Given recent headlines, condo associations could be forgiven for thinking they need to put an armed guard and razor wire around the petty cash box. A wave of fraud appears to be hitting condominiums from New England to Florida and beyond.
A bookkeeper in Maine was charged with stealing $30,000 from two different condo associations. In Connecticut, a former business manager – whom police allege had a gambling problem –pleaded not guilty to stealing $226,000 from a condo association in Ledyard. In New York last December, a Rockland County treasurer pleaded guilty to taking more than $130,000 from an association. Perhaps the largest case of fraud reported in recent months is that of a New York manager who allegedly stole $1.3 million in property taxes from six co-ops.
“It’s all over the country – it isn’t just condo boards and associations,” says Michael Kessler, a certified fraud accountant and owner of Kessler International in New York. “The amount of fraud that we see is just astronomical.” (If it’s any comfort, someof Kessler’s cases make the co-op theft look like chump change. His firm recently broke open a Ponzi scheme worth $463 million.) But “condos and co-ops are up there,” he says.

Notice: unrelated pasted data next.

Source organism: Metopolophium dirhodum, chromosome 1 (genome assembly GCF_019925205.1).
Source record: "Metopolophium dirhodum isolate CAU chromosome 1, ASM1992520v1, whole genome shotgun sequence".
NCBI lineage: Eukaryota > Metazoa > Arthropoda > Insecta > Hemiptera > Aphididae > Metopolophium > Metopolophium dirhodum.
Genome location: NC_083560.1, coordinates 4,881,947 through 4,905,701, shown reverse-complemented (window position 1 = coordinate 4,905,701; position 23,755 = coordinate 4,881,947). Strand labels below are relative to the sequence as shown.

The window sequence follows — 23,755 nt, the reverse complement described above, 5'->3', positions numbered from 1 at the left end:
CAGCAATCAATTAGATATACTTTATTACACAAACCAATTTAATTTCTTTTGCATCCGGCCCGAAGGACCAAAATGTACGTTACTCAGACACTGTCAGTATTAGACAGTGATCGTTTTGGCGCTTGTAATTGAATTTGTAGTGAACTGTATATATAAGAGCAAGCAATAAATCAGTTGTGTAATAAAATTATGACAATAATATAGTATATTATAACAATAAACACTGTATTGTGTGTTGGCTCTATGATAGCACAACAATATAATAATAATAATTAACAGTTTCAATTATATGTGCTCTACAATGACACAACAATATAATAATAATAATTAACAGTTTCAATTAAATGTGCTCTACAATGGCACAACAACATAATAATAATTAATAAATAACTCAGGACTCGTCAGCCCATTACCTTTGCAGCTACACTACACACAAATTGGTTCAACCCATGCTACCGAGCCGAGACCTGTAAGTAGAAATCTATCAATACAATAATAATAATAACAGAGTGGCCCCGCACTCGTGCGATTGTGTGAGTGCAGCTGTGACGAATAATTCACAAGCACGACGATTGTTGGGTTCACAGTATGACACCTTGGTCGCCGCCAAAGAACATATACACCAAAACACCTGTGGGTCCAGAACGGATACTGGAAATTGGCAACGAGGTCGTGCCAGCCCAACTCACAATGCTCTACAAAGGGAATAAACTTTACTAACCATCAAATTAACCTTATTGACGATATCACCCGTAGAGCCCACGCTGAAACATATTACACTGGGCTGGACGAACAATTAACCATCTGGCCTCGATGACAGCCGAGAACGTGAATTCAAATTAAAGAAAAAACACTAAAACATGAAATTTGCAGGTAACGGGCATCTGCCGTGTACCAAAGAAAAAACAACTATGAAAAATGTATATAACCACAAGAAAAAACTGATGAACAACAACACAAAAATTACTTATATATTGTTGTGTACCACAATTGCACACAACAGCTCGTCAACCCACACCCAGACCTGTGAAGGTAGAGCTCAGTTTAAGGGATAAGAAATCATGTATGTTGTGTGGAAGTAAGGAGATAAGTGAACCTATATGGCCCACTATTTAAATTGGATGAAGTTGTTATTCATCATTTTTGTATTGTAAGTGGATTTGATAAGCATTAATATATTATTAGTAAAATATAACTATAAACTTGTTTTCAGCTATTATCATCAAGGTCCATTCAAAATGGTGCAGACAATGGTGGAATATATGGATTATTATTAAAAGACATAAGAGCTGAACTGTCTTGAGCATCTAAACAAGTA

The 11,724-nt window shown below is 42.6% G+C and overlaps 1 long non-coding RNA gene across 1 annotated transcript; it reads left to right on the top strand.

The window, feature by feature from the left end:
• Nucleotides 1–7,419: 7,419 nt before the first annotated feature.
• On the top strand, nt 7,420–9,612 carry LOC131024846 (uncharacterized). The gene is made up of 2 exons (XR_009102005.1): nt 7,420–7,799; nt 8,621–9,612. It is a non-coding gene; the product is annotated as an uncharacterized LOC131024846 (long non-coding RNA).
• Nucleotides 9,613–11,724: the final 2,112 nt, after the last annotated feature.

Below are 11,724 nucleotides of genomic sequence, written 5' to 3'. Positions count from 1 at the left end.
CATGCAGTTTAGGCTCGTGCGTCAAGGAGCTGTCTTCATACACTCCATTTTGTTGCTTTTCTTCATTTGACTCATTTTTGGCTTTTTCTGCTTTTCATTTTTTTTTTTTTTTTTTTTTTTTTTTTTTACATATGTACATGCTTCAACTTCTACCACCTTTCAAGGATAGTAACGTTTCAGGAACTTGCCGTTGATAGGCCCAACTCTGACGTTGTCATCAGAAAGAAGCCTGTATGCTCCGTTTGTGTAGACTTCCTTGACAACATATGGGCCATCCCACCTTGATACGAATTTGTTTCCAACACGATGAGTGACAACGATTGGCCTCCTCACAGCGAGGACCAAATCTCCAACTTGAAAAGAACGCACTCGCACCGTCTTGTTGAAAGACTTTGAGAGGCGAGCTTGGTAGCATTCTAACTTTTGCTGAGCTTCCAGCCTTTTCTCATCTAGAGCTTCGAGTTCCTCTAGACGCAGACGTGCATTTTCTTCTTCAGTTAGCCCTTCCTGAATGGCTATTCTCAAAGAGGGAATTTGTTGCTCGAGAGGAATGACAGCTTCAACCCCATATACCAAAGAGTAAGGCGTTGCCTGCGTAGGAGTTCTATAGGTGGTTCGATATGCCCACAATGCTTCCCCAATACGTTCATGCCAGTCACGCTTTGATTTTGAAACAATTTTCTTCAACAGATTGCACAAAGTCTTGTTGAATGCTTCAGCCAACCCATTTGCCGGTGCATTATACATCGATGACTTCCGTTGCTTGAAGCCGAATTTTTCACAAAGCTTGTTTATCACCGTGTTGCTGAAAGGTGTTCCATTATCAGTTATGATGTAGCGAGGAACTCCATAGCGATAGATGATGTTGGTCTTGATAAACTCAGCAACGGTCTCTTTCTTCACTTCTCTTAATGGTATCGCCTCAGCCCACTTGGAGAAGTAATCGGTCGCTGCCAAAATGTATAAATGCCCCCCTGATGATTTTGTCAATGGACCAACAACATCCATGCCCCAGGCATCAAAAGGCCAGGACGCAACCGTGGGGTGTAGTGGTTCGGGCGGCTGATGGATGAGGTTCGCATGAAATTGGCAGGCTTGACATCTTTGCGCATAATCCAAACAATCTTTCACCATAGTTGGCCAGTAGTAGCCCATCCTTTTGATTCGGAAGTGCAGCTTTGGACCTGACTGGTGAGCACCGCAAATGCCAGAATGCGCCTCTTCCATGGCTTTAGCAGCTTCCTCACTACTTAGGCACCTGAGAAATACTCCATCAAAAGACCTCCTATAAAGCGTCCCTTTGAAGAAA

That leaves associations and boards having to grapple with an uncom-fortable situation in this struggling economy. Fraud can devastate a small condominium’s finances and leave boards of all sizes feeling violated and distrustful. But how can an association tell if there’s a problem without feeling like they’re suspecting everyone in their employ?
Take three hypothetical scenarios andsee if you can spot the most likely thief: An employee has been heading for Mohegan Sun Casino on weekends. The treasurer just traded in his 10-year-old Honda Civic for an Audi TT. And then there’s the dedicated bookkeeper, who’s been with the company 20 years and never, ever takes a vacation.